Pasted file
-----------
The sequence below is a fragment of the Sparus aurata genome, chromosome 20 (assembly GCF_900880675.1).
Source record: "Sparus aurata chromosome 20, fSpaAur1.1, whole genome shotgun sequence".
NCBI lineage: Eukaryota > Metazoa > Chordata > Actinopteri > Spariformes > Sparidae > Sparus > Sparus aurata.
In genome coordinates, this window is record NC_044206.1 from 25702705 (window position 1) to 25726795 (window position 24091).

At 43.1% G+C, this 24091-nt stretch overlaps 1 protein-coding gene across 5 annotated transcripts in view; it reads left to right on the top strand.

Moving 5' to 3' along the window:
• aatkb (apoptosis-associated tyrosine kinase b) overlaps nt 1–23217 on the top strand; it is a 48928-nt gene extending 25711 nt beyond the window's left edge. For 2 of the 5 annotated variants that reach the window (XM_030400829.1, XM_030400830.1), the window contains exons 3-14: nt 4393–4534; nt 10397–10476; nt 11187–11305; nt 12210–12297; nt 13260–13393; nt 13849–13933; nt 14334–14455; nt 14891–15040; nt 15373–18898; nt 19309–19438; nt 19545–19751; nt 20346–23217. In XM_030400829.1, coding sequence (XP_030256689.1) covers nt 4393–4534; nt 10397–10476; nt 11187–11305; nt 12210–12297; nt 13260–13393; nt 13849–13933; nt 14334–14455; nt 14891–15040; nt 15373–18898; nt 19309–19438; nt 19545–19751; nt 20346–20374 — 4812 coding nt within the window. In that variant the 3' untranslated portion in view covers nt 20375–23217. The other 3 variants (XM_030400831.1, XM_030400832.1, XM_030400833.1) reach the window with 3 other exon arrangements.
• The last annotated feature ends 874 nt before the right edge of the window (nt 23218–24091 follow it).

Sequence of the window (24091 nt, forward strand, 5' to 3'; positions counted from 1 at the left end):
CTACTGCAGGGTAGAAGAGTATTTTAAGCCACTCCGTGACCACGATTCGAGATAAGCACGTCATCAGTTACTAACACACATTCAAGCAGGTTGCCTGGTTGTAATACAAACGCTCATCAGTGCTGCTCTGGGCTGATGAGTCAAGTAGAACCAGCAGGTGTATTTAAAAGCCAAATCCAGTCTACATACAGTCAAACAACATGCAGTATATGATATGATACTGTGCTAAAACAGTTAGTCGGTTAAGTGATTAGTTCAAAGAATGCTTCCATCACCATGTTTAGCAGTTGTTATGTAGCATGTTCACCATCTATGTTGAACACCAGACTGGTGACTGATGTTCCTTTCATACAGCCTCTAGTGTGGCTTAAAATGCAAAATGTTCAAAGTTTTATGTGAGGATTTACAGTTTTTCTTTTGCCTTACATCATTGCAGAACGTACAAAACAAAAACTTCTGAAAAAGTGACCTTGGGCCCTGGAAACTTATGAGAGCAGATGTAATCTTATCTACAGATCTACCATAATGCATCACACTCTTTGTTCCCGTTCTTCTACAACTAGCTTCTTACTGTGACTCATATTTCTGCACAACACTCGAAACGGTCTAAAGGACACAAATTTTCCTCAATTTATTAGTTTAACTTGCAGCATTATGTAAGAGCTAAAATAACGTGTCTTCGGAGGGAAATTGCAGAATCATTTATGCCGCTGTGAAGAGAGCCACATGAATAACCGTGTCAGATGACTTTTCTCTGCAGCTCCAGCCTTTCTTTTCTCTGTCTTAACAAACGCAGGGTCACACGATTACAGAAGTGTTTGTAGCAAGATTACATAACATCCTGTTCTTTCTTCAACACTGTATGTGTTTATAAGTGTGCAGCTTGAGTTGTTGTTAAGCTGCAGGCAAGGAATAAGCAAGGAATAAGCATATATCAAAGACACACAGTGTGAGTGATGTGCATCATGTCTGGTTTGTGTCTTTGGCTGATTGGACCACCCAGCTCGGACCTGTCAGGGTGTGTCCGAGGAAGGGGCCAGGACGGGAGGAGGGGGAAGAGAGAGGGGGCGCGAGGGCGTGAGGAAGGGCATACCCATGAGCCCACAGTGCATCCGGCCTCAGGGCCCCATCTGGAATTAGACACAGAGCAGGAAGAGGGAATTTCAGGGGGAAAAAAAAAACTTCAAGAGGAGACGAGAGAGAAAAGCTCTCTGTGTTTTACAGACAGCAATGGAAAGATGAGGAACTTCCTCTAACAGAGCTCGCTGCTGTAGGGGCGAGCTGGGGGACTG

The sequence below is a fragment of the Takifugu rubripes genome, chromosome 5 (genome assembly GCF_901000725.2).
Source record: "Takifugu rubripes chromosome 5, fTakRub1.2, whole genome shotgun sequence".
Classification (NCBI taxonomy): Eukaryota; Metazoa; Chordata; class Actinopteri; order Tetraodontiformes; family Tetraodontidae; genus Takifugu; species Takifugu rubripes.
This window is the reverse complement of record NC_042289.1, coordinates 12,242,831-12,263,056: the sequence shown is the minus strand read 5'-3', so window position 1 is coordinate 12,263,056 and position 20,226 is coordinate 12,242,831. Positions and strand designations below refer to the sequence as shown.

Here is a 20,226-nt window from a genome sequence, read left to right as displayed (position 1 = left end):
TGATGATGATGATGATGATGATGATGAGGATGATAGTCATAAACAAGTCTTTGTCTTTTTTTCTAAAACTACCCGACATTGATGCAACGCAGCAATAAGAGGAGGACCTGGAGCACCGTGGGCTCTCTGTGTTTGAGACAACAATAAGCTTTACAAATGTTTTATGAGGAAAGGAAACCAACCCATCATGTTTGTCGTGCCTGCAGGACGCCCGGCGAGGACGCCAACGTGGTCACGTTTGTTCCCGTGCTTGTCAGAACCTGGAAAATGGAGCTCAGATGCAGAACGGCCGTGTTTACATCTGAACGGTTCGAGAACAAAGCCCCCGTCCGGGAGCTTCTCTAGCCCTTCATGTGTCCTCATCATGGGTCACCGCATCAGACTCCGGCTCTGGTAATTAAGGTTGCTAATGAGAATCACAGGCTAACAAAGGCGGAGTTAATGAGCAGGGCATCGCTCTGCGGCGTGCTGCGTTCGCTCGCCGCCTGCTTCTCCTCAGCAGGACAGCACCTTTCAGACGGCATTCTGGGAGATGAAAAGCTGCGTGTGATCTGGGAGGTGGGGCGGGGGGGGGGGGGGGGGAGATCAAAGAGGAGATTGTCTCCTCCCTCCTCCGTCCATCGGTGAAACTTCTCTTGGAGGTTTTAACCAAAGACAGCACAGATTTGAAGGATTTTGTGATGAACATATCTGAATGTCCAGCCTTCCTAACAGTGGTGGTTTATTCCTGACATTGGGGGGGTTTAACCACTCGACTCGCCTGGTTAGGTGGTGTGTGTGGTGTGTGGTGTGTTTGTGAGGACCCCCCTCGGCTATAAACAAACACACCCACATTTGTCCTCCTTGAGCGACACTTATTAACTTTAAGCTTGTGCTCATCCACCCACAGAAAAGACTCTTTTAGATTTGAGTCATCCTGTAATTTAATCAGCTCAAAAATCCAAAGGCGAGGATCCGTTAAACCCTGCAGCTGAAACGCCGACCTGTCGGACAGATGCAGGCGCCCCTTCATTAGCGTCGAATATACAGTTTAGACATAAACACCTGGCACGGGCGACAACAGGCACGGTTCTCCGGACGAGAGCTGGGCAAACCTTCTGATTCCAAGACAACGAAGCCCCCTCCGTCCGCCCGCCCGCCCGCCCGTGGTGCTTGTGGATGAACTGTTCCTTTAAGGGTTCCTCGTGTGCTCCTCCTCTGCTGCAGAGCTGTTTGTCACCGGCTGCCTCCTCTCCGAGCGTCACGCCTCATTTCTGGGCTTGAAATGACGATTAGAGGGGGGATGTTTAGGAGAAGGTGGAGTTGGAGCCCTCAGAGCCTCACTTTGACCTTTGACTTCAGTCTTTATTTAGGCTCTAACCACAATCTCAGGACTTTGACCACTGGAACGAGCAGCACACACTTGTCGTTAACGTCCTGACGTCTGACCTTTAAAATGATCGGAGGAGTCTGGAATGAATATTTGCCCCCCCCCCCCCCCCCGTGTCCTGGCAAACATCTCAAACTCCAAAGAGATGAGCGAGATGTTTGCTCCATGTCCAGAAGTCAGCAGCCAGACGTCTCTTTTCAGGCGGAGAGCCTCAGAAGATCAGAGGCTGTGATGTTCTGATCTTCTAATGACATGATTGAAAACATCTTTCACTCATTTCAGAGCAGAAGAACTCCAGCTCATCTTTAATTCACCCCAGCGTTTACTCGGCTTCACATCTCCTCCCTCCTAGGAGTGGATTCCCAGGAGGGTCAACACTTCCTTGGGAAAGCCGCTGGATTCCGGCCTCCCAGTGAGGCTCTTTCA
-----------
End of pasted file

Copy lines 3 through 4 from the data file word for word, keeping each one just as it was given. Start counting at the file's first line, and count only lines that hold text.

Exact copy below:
NCBI lineage: Eukaryota > Metazoa > Chordata > Actinopteri > Spariformes > Sparidae > Sparus > Sparus aurata.
In genome coordinates, this window is record NC_044206.1 from 25702705 (window position 1) to 25726795 (window position 24091).